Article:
RT Discussion List Q&A - Three
1/11/2007 (updated 1/12/2007)

Turner McGhee:
- Did Peter Green's Fleetwood Mac influence the way that you and Swarbrick harmonized the guitar/ fiddle leads in Fairport? Carlos Santana seems to have noticed Fleetwood Mac's parallel front-line leads, and so did Duane Allman. Did Fairport participate in the same stylistic experiment?

RT: Swarb and I played mostly unison, we didn't harmonize that much. I'd say no, we were not influenced by Fleetwood Mac, we were following British traditional models of ensemble playing. We did a lot of shows with FM in the 60s - nice lads.

Bob Dubery:
- I recall that in the past you talked about a time when there was no concept of "medium gauge","light gauge" etc strings, and that instead the trick was to move the standard strings over by 1 and use a banjo string for the 1st. So what else went on (or didn't) in those days? Who set guitars up? Were there guitar roadies? Where there repair shops? What did a guitarist do in an emergency?

RT: Aye, those were the days...we all seemed to use tapewound strings, that had their own unique tone ('clunk'). To get a guiter set up, you went to your favourite West End music shop - Selmers, Macari's, Sound City... my Dad's old army buddy ran Lew Davis' in the Charing Cross Road, so I had a bit of an 'in' there. In the Fairport era, people like John Bailey and Sam Li would do refrets, and yer roadies would know who to take amps to, or blown speakers. Roadies had their own network, and were mutually supportive. If I needed a pickup. Our man would ask the Who's man, or Jimi's man, what they had around. They would have a suitcase full of electrical bits from smashed guitars, and were happy to throw us a Strat pickup or replacement volume knob. Fairport had a crew of one, later two, so if you broke a string, you'd quietly go off into a corner and change it yourself. From early times, I always tried to have a spare guitar, though.

- I've often found that songs that I find striking say something that I couldn't quite articulate myself (Dylan did a lot of that for me) but also take something that seems insignificant by itself, perhaps that many other people have seen but not noticed, and made a statement out of it (Louden Wainwright is an example here). I would guess that these powers of observation are important to artists. Can they be learned and perfected, or are this one of those natural gifts that you either got or you ain't? Is it an actual natural ability or more a matter of inclination/habit?

RT: There might be something in the way the brain is wired, that would give less logical/more intuitive people an initial advantage; but I believe anyone is capable of anything, and you may have to work harder, but you can develop anything. The main thing is - you have to be awake to artistic possibilities 24/7, and having caught something, you have to act on it right there and then, or it may evaporate. Always carry a notebook.

Max Cuthbert:
- When did you get the Martin OM guitar first seen on the cover of 'Henry'? Was it the same one you used earlier on Fairport recordings (Fotheringay/Nottamun Town,etc).I ask 'cause you had a really nice (acoustic) tone way back, but was it the guitar or the studio....or both.....?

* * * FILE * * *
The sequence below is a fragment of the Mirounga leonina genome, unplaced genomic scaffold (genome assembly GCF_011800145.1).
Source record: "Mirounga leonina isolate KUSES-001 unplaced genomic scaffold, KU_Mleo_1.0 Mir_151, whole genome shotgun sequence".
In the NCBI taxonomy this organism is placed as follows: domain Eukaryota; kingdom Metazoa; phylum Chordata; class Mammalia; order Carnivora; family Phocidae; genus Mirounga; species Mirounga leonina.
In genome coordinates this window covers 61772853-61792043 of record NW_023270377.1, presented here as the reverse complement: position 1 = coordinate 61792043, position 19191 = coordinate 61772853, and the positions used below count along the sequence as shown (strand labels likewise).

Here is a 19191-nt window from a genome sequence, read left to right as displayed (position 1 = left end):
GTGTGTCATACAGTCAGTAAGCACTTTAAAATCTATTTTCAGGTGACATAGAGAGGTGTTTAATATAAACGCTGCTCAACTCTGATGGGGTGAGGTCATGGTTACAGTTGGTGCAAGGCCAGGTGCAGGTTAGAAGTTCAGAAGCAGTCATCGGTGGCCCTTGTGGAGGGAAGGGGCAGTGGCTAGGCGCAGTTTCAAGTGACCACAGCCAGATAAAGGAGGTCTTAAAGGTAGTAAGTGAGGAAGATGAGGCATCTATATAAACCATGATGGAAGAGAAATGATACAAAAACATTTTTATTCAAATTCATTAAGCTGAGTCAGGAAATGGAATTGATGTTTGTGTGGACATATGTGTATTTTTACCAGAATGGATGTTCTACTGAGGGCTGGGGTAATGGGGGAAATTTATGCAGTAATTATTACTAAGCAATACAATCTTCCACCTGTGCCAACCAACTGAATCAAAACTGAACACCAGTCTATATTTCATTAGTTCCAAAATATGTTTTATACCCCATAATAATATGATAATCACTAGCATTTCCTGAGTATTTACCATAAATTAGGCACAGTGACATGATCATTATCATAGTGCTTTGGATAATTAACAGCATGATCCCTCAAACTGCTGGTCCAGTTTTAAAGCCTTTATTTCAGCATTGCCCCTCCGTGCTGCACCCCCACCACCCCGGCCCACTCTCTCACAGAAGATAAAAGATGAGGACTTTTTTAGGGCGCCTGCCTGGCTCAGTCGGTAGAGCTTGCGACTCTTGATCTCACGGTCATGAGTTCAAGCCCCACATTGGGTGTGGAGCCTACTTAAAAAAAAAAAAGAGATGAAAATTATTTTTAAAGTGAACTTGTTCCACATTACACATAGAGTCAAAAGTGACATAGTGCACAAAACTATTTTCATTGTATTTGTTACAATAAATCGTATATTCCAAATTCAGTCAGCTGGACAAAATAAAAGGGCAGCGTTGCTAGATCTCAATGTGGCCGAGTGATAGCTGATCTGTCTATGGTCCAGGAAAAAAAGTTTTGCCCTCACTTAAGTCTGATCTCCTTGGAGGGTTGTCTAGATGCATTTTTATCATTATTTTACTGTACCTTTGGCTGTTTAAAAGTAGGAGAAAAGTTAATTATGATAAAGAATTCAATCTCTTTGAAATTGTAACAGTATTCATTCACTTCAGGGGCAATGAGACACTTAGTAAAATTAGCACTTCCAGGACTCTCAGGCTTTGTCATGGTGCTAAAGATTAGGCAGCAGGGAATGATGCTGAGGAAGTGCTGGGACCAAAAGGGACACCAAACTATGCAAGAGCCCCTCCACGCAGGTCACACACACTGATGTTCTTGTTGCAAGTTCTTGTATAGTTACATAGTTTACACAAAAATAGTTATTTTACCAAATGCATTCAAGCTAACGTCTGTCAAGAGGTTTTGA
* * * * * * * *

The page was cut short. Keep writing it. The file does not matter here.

RT: On the early Fairport stuff, I would have borrowed my friend/producer Tod Lloyd's Martin D28, or used Sandy's Gibson J45. Tod then sold me his John Bailey Acoustic, which I used till 1972, when I got the Martin 00018, at the Music Inn in New York, for the princely sum of $120. The 000s are a bit fragile to travel, and mine is very beaten up. Was it the studio? Well, we used great studios, mostly Sound Techniques in Chelsea, and Olympic in Barnes. We were blessed with the great John Wood as engineer, who could always squeeze more tone out of an acoustic instrument than anybody else.

John Holcomb:
- You've almost always been associated with a Fender or Fender-type guitar, yet in the early years of Fairport you played a Les Paul. Do you remember specifically what prompted the change? Do you ever play around with Les Pauls in the studio or at home?

RT: The sounds I liked on record came mostly from Fenders, so I switched in 1969. I had a Gold Top Les Paul from 1955, which was a great instrument. I sold it to John Martyn, who had it stolen almost immediately.

John O'Dwyer:
- Is there another musical instrument that you would like to learn how to play?

RT: I quite fancy the cello. I was looking at baroque cellos in the Early Music Shop the other day, and was getting quite excited. Or perhaps viola da gamba - it's even got frets...

Suzanne Fessenden:
- Recently, a guitarist (maybe 25 yrs old) asked me who I listen to most. When I said Richard Thompson, his eyes lit up and he said he'd heard of you but never anything you'd done. I lent him Mock Tudor while we waited on the check-in line. Soon he asked he could find one of those incredible guitar solos he'd h heard so much about. Shame-faced, all I could come up with was an offer to e-mail an answer. Help me redeem myself (and sell a CD or two?) by giving me a couple of suggestions. Hell, I'll buy the CDs myself and send them to him. Also, If I could have whipped out any of your CD's, which one would have been best? (Maybe Honorable Son number one should answer that.) Finally (I know, I'm pushing it,) any possibility of putting a ring-tone or two on Beesweb? I'm losing it with the Motorola choices and a good riff might lure a new fan or two into your web.

RT: I can't quite haul myself into the ringtone era yet, give me time. As for solos, it's not for me to say, but the one from Hard On Me on Semi-Detached Mock Tudor isn't bad.